Wells Fargo’s CD offers also rank at the op in two-year CDs, offering 2.80%, along with Morgan Stanley, and just a notch above other banks offering 2.75%. All are higher than the two-year Treasury yield of 2.48%.
Wells Fargo, Citibank, Morgan Stanley, and others are offering 3.10% for 3-year CDs. This rate is quite a bit higher than the 3-year Treasury yield of 2.60% at the close on Friday! In fact, this 3-year CD rate is higher than the 20-year Treasury yield of 3.01%.
Let this sink in for a moment.
All of these CDs are FDIC insured, thus ultimately backed by the US Treasury. In terms of credit risk, they’re in a similar category as Treasury securities.
But on the websites of Wells Fargo, Citibank, and others, the banks are still sticking to their near-zero percent punishment rates for existing money. “Punishment rates” because you get punished for leaving your money in those banks.
At banks like Citibank and Wells Fargo, there isn’t even any distinction between “new money” and old money. No one currently doing business at Wells Fargo gets competitive rates on savings accounts or CDs, even on new money they bring in. All they get is punishment rates.
To get the high rates from Wells Fargo, Citibank, or other banks, you would need to withdraw your funds from that bank and deposit them in your brokerage account and then buy their CDs with those funds.
So in their battle for deposits that kicked off sometime last year, banks are following one of three strategies:
- Banks like Wells Fargo, Citibank, and similar: even if a current customer brings in “new money,” that new money will still only get punishment rates. But they offer top rates on “brokered CDs.”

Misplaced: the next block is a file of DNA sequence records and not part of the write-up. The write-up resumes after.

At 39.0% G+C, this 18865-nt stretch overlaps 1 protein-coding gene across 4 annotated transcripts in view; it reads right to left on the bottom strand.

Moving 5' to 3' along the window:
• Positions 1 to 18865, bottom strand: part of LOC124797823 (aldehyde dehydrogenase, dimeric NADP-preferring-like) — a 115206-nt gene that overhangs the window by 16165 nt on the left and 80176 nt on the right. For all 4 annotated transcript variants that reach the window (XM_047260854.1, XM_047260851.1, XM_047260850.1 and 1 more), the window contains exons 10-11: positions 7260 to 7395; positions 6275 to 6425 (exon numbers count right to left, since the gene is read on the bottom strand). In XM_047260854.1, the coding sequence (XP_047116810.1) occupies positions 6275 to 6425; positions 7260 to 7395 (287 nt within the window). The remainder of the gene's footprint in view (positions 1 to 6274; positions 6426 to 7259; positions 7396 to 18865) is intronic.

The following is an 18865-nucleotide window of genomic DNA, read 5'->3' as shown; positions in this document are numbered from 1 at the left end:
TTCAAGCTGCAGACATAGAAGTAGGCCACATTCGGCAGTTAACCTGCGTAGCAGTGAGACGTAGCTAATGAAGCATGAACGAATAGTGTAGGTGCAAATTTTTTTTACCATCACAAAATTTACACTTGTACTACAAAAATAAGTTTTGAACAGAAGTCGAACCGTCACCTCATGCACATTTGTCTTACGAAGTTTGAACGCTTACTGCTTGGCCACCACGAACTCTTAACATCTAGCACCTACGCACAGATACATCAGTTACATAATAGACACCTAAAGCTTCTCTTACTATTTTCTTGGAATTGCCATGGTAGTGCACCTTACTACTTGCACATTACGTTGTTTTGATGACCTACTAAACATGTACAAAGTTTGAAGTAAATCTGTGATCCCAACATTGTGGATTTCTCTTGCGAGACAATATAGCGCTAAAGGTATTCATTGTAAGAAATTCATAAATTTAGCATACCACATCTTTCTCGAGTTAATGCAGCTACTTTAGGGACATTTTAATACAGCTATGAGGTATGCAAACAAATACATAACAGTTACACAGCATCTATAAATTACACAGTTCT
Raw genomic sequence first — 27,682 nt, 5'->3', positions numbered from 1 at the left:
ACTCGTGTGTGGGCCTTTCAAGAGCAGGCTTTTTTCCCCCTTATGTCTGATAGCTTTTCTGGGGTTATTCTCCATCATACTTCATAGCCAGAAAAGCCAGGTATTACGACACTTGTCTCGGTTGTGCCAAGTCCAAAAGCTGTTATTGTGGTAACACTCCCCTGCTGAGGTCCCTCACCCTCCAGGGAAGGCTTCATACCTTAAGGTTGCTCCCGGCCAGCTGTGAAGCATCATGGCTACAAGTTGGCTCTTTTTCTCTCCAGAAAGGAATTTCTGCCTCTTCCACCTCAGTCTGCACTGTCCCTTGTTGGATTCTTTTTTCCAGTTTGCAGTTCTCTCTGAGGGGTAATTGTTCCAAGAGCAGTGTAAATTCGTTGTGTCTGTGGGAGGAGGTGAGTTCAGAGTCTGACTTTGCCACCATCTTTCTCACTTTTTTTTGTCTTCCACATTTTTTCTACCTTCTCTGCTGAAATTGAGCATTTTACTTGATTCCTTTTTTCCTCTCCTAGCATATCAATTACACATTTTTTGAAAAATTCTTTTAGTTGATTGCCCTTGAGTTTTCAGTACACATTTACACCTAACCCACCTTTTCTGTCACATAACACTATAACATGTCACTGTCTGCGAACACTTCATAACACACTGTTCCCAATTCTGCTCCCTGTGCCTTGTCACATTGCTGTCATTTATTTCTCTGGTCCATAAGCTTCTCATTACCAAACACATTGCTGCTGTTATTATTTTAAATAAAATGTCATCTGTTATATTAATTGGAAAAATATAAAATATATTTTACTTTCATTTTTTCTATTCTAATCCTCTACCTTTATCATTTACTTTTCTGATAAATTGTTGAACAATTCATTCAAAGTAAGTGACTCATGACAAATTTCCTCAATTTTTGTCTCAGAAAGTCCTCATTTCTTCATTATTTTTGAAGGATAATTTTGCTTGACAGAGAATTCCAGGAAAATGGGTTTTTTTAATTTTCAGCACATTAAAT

- Banks, such as Goldman Sachs’ Marcus or American Express bank, pay the higher rates automatically to all existing and new customers.
- And now there’s HSBC, explicitly stating that “new money only” will get the higher rates, and all its current customers can get those rates on money they might transfer to the bank, which leaves those customers with two accounts and two different rates.
The use of punishment rates was part of the Fed’s well-communicated strategy to recapitalize the banks after the Financial Crisis by maximizing their profits on the backs of savers. But now, a new wind is blowing. The Fed is stepping out of the way. And banks are trying to figure out how to deal with it. They want the deposits – that’s for sure. But savers will need to jump through some hoops, or else they will continue to get punishment rates.
Banks are using other strategies to attract deposits and keep funding costs down. Read… “Act Now and Lock in” these Deposit Rates: Banking Cat-Fight Breaks Out Like We Haven’t Seen in Over 10 Years
Enjoy reading WOLF STREET and want to support it? Using ad blockers – I totally get why – but want to support the site? You can donate. I appreciate it immensely. Click on the beer and iced-tea mug to find out how:
Would you like to be notified via email when WOLF STREET publishes a new article? Sign up here.